"Labour's story has changed over the last few months since the police first looked at this. First of all Angela Rayner … wasn't there, now she definitely was but only because newspapers provided evidence of that. 

"The students who did the video have said they want to give statements, so I think what we need now is a proper investigation — something Keir Starmer has hammered on about for month after month after month."

Nadine Dorries, the culture secretary and one of Johnson's most vocal supporters, has joined calls for the police to investigate. 

"Did all 30 really go back to work after they finished their biryanis [a type of curry]? If not, they have breached the rules and police should investigate," she said.

Clash of Durham MPs

Labour's Mary Kelly Foy – the City of Durham MP in whose office Starmer was picture drinking a beer – is accused of having verbally abused Holden at a bar in parliament over the row. 

In a statement, Holden said he had accepted a "wholehearted apology from Ms Foy," who he said had "unprovoked … drunkenly approached, berated and grabbed me."

A Labour source told The Independent there had been a "bit of back and forth about politics generally," but confirmed Foy had apologised "in good faith".

How damaging could 'beergate' be for Keir Starmer?

With local elections across England on Thursday, the Tories are trying to push the argument that Starmer is just as bad as Johnson — if not worse. 

But the latest polling suggests that it hasn't cut through to the extent they'd like to see.

A YouGov survey has found that "beergate" hasn't changed the dial: 42% of respondents said they believed Starmer had generally abided by COVID rules, while 70% said Johnson generally didn't. 

But Starmer has a bigger problem about connecting with the public as he looks to rebuild trust following the 2019 election, in which voters turned away from his predecessor Jeremy Corbyn.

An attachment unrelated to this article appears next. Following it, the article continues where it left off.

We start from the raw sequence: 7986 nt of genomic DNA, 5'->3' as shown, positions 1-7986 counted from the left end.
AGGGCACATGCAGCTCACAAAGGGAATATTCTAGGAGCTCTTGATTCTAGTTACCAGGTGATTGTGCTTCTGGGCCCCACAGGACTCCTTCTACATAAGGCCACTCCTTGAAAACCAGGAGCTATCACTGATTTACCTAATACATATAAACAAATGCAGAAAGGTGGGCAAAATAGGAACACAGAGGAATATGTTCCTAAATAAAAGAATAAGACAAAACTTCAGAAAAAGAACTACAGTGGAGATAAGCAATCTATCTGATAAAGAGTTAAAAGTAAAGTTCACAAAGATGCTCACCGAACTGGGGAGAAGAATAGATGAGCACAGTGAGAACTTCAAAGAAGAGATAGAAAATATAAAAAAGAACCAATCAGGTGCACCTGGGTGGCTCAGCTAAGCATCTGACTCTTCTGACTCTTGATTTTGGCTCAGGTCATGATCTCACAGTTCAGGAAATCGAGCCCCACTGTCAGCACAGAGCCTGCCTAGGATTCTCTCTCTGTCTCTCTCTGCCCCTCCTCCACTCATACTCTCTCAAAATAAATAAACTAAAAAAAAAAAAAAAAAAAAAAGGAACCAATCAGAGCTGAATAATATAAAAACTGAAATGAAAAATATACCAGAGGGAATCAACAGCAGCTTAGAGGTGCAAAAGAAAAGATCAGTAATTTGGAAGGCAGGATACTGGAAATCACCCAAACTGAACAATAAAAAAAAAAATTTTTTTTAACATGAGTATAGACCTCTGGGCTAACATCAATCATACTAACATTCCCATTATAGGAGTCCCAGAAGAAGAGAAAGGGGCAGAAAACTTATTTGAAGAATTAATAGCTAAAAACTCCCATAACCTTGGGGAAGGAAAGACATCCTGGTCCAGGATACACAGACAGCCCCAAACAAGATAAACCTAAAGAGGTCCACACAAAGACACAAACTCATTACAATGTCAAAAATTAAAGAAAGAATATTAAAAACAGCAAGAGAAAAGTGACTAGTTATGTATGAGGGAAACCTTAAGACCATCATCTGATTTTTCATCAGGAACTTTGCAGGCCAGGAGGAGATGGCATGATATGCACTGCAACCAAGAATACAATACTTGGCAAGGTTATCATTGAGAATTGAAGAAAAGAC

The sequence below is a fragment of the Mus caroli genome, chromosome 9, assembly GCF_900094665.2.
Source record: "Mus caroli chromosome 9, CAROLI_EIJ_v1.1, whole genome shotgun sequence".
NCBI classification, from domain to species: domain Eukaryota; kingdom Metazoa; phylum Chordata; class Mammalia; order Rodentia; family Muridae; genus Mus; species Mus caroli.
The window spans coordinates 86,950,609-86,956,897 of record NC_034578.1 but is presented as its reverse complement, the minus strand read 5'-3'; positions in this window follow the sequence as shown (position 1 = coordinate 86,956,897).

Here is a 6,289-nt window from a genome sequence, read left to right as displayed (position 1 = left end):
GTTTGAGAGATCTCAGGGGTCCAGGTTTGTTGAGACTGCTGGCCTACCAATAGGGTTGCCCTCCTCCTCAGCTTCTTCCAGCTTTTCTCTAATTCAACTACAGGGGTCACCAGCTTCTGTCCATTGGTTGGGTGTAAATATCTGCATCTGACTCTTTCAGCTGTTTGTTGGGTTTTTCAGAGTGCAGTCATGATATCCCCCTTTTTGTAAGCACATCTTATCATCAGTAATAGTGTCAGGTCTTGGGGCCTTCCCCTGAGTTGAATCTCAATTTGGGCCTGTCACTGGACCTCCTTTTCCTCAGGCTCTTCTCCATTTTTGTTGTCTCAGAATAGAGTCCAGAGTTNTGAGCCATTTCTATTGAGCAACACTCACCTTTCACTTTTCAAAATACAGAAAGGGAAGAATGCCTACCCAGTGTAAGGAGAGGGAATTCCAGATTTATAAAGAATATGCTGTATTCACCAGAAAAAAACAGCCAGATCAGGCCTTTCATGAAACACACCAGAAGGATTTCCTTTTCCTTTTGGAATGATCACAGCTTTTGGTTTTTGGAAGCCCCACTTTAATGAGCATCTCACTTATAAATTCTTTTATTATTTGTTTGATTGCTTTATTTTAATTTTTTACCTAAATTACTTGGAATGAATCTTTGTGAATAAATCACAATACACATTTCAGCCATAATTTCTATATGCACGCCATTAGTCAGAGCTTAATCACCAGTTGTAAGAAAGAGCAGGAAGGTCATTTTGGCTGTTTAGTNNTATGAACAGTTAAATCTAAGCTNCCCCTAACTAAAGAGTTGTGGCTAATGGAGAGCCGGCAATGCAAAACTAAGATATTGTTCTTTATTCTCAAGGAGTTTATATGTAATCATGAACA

The Sun and the Mail both put the story on their front pages again today — the Mail for the seventh day in a row — reaching the kind of Red Wall voters that Starmer needs if he is going to turn his party's fortunes around.

While Starmer attempts to win back former voters, he is struggling with a fractious party and ebbing union support. 

MPs on both sides have told Insider they believe "beergate" has the potential to be damaging for Labour, but rather than encouraging voters to opt for the Tories under Johnson, high voter apathy is forecast. 

One Tory MP said turnout at the local elections could be as low as 20% as the electorate take a "plague on both houses" attitude. 

While partygate has undoubtedly hurt the Tories, the party has already been on damage limitation footing, highlighting the usual mid-term slump and playing down the prospect of success in cities like London.

With current polling suggesting a big win for Labour, anything less than a gain of 800 seats in the locals would be seen as a failure, MPs told Insider. 

"We know Labour MPs saying they have apathy on the doorstep too. But Starmer has to win 800 seats in a couple of days, so the pressure will turn back on him."

Read the original article on Business Insider